•  As the descendant of Republicans (36+ / 0-)

    who also journeyed to the Dems (for my generation Vietnam, Civil Rights, Womens Rights, the environment did it for me), I also welcome you and others to the site and the party. It's good to be aligned with the party that uses both its brains and its heart. Not perfectly as we all know, but at least it's trying to do right for all of us as a whole.

    Blue is blue and must be that. But yellow is none the worse for it - Edith Sidebottom

    by kenwards on Wed Oct 23, 2013 at 07:58:33 AM PDT

  •  Love this diary, especially this line: (35+ / 0-)
    I went from a Republican, to a hesitant Democrat, to a full-blown, raging liberal.
    Agree with every point you make.   When the Republican Party lost my 84 year old mother-in-law from Virginia and she voted for Obama, I knew  it was over for them.  She considers herself an Independent rather than a Democrat, but when you look at her beliefs and values she is a Democrat.   Like you, Sarah Palin was another big reason she could not vote the R ticket.  

    Nothing fixes a thing so intensely in the memory as the wish to forget it. - Michel de Montaigne

    by Sandy on Signal on Wed Oct 23, 2013 at 08:02:22 AM PDT

  •  Good diary. Welcome to the Democratic tent. (9+ / 0-)

    In the time it took Adam Lanza to reload, eleven children escaped. What if...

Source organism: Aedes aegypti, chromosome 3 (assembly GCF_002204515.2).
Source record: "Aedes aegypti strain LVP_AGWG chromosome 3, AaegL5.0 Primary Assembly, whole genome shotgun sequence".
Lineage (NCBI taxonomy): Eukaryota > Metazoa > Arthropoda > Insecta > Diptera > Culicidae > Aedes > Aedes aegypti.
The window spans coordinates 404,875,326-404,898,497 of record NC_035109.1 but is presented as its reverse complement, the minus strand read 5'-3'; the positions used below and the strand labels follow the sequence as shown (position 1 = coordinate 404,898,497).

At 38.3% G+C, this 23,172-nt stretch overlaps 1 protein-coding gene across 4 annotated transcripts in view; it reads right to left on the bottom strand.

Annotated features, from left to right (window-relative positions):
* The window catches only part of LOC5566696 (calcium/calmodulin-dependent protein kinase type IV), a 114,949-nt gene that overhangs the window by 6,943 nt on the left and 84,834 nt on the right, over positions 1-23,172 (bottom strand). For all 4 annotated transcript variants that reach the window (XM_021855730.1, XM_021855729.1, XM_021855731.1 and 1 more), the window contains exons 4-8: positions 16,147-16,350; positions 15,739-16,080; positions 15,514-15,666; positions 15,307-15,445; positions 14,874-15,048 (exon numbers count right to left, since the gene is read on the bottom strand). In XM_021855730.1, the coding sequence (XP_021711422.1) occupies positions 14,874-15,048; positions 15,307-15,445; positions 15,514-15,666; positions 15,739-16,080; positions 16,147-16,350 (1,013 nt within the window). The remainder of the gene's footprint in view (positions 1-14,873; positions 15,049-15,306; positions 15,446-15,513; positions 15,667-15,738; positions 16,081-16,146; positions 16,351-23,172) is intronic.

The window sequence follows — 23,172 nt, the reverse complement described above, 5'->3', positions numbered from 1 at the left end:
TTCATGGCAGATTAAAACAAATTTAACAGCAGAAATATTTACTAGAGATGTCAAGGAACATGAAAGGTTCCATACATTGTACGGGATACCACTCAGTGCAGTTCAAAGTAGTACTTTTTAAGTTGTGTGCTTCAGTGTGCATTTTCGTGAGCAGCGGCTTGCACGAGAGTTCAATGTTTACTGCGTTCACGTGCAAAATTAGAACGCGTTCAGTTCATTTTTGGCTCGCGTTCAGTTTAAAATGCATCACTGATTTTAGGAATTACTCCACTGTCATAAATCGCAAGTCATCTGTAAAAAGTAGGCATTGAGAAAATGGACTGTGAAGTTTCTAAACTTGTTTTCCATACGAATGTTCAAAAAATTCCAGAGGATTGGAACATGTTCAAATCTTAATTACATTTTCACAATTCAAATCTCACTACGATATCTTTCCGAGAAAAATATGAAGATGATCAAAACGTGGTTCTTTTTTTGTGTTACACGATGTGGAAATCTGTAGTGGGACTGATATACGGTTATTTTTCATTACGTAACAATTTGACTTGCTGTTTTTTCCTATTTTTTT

by Sixty Something on Wed Oct 23, 2013 at 08:05:33 AM PDT

  •  My father was the GOP county chair. (29+ / 0-)

    But I became a Democrat because of JFK and civil rights.

    I was the first 18 year old to register to vote in my county.

    The clerk brought in the press -- TV, Radio, Newspaper -- to interview me.

    They asked what party I was going to register as and before I could say Democratic the clerk said "of course he is going to register Republican, his dad is the county chair."

    A couple of months later a sneaked back to the county clerks office to change my registration to Democratic.

    So you could say I'm a reformed Republican.

    The highest form of spiritual practice is self observation with compassion.

    by NCJim on Wed Oct 23, 2013 at 08:07:47 AM PDT

  •  Took me a bit longer.... (22+ / 0-)

    Grew up small-town Main Street northeast Republican, mid-way through Reagan's second term realized we were supporting terrorists in central America. Became a disillusioned independent. Voted for Clinton for his second term. Took one look at W in 2000 and realized I was now a Democrat. Volunteered for Gore and kept getting more involved over the years since.

    Mark E. Miller // Kalamazoo Township Trustee // MI 6th District Democratic Chair

    by memiller on Wed Oct 23, 2013 at 08:10:54 AM PDT

  •  Agree with you on the need (22+ / 0-)

    to accept people where they are at, and realize that many people change their politics incrementally. Every positive step is good. You seem to be a kind person, and its important to recognize that many current Republicans are kind people, who maybe have not recognized the disconnect with their party's policies. They need to be encouraged to recognize and act on kindness and generosity toward others and not shamed. Some may become Democrats, and others may finally start to blunt the influence of the crazies in their party.

    Anyway, nice diary - thanks for taking the time to write it.

    “If the misery of the poor be caused not by the laws of nature, but by our institutions, great is our sin.” Charles Darwin

    by ivorybill on Wed Oct 23, 2013 at 08:24:11 AM PDT

  •  Wonderful story. Thanks for sharing. If I may, I'd (25+ / 0-)